IRIN Update 566 of events in West Africa

from IRIN
Published on 06 Oct 1999
Office for the Coordination of Humanitarian Affairs
Integrated Regional Information Network for West Africa
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SIERRA LEONE: Bus reportedly seized by armed men

Around 40 people were missing on Wednesday, according to AFP, after unidentified armed men seized the bus in which they were travelling on Monday.

AFP quoted a transport official as saying that an armed group stopped the bus near Masiaka, about 40 km north-east of Freetown, robbed its passengers and forced some of them to carry the stolen goods into the bush.

The bus was reportedly driven into the bush, where it was abandoned by the armed men.

A humanitarian source told IRIN that the incident was a "resource-motivated hijacking", a euphemism for banditry.

Sources in Freetown had told IRIN soon after the peace agreement signed in July in Lome that the disarmament of ex-combatants and their reintegration into society were crucial to peace since they could otherwise continue to loot.

In a report issued at the end of September, UN Secretary-General estimated that there were 45,000 fighters in Sierra Leone waiting to be disarmed, demobilised and reintegrated.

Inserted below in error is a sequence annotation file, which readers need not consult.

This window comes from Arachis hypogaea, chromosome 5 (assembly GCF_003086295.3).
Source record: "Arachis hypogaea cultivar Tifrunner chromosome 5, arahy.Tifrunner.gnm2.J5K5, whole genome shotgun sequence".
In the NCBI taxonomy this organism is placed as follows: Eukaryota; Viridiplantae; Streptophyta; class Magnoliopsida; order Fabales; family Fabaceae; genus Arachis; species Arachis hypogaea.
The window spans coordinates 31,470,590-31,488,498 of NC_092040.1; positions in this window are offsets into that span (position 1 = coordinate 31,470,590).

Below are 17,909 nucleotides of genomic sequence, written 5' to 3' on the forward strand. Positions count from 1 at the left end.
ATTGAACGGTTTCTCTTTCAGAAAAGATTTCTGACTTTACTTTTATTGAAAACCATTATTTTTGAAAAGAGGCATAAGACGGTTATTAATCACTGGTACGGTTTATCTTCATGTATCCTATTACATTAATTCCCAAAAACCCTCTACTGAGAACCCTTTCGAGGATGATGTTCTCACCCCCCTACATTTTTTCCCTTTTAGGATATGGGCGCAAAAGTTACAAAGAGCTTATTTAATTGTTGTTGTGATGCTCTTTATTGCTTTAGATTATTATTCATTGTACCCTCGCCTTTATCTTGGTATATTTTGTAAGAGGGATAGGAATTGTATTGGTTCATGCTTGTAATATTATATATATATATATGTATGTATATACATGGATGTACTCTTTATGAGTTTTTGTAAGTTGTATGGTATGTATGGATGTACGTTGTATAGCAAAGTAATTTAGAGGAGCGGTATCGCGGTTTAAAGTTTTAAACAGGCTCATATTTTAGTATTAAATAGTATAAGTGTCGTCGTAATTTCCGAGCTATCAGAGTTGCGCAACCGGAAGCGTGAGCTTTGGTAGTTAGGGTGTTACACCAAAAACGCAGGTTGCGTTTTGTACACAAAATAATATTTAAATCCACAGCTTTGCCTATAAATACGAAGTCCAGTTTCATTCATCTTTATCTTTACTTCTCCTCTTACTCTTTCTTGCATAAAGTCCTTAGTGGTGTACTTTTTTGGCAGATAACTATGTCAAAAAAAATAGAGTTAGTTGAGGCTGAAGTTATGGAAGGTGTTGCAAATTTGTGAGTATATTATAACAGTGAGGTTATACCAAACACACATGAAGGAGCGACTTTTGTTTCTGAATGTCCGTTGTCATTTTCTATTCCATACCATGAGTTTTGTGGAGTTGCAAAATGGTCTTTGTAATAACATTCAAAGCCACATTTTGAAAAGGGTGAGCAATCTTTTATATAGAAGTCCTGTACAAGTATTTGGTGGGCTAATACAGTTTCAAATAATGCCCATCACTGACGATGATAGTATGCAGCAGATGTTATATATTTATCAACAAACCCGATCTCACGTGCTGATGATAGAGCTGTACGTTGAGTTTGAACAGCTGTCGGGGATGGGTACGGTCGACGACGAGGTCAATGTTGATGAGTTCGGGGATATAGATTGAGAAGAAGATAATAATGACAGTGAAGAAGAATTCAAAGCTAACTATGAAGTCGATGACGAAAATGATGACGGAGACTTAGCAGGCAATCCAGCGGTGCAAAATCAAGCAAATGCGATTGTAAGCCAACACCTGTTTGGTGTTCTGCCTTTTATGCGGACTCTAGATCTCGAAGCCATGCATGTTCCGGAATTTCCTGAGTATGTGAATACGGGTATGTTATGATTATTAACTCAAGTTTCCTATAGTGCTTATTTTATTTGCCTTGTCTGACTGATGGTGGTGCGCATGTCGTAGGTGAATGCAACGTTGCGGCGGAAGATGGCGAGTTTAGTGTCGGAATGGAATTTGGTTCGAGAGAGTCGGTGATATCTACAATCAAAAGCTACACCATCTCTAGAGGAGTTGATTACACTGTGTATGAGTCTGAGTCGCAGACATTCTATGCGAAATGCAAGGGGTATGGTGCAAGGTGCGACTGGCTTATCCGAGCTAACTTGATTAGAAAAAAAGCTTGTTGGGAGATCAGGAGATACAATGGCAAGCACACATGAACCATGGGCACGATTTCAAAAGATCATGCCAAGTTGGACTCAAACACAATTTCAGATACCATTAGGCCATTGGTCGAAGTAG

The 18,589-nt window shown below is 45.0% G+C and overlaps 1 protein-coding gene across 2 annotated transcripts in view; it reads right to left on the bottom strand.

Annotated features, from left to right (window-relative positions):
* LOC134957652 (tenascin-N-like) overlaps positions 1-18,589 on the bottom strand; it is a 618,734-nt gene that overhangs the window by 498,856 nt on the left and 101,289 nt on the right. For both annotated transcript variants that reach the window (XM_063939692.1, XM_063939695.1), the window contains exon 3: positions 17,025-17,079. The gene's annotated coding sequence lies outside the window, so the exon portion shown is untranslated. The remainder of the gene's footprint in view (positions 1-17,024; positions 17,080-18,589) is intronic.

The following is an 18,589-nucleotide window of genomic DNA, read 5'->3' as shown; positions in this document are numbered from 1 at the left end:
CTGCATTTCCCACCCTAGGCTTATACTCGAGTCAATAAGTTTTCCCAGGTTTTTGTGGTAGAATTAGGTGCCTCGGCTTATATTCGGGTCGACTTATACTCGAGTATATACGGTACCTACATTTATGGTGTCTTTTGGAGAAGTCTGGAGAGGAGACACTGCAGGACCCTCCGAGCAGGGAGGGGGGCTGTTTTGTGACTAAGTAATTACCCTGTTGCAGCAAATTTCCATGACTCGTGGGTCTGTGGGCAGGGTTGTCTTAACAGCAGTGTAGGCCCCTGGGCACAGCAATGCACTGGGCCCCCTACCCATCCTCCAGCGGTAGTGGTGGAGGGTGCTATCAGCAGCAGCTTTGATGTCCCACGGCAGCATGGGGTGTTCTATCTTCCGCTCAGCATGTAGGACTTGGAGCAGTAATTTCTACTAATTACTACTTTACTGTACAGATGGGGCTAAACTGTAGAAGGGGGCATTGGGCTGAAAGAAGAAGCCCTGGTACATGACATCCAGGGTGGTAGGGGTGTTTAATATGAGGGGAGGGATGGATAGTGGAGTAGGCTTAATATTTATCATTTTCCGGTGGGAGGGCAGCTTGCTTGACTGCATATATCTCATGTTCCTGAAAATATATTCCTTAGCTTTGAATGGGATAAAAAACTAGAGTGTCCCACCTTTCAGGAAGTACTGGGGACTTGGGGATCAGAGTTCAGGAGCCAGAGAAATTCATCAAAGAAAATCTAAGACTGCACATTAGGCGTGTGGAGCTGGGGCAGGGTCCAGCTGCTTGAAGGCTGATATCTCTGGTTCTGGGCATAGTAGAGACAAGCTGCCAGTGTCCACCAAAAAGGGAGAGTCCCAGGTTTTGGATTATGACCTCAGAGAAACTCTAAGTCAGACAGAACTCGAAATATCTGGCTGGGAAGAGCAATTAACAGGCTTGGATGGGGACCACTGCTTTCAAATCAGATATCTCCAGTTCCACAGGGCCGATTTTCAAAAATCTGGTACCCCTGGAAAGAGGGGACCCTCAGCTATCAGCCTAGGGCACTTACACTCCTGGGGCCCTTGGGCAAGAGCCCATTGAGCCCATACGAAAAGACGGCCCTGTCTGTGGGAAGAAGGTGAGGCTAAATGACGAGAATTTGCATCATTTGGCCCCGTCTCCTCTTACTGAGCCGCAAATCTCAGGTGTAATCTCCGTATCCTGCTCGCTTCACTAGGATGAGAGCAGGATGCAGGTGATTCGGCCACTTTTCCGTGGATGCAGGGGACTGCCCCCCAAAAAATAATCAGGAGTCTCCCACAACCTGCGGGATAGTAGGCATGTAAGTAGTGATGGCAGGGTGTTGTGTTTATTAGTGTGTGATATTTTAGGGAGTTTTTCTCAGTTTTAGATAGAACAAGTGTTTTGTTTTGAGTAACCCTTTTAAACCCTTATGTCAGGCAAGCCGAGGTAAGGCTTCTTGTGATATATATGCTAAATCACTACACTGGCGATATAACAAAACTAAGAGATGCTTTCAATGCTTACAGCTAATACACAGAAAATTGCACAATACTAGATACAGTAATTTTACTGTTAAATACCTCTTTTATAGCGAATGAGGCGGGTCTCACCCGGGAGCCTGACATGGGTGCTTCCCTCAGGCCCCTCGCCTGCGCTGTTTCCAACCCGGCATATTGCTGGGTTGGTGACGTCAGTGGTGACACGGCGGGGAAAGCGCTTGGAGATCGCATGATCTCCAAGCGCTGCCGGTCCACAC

SIERRA LEONE: Northern town reportedly burnt and looted

There have been unconfirmed reports that a village near Kamakwie, some 50 km north of Makeni, was burnt and looted on Tuesday by armed elements, a humanitarian source in Freetown told IRIN. The source said the looting may have been connected to the fact that rice is being harvested in the area.

The Sierra Leone Human Rights Committee (SLHRC), a consortium of local and international human rights organisations, said in its most recent bulletin - issued on 27 September - that there were "frequent reports" that food distributed in the Makeni area was being taken from civilians by fighters.

"The 'food tax' is reported to still operate in areas under control of RUF/AFRC," SLHRC said.

LIBERIA: Police chief warns his men to stop extortion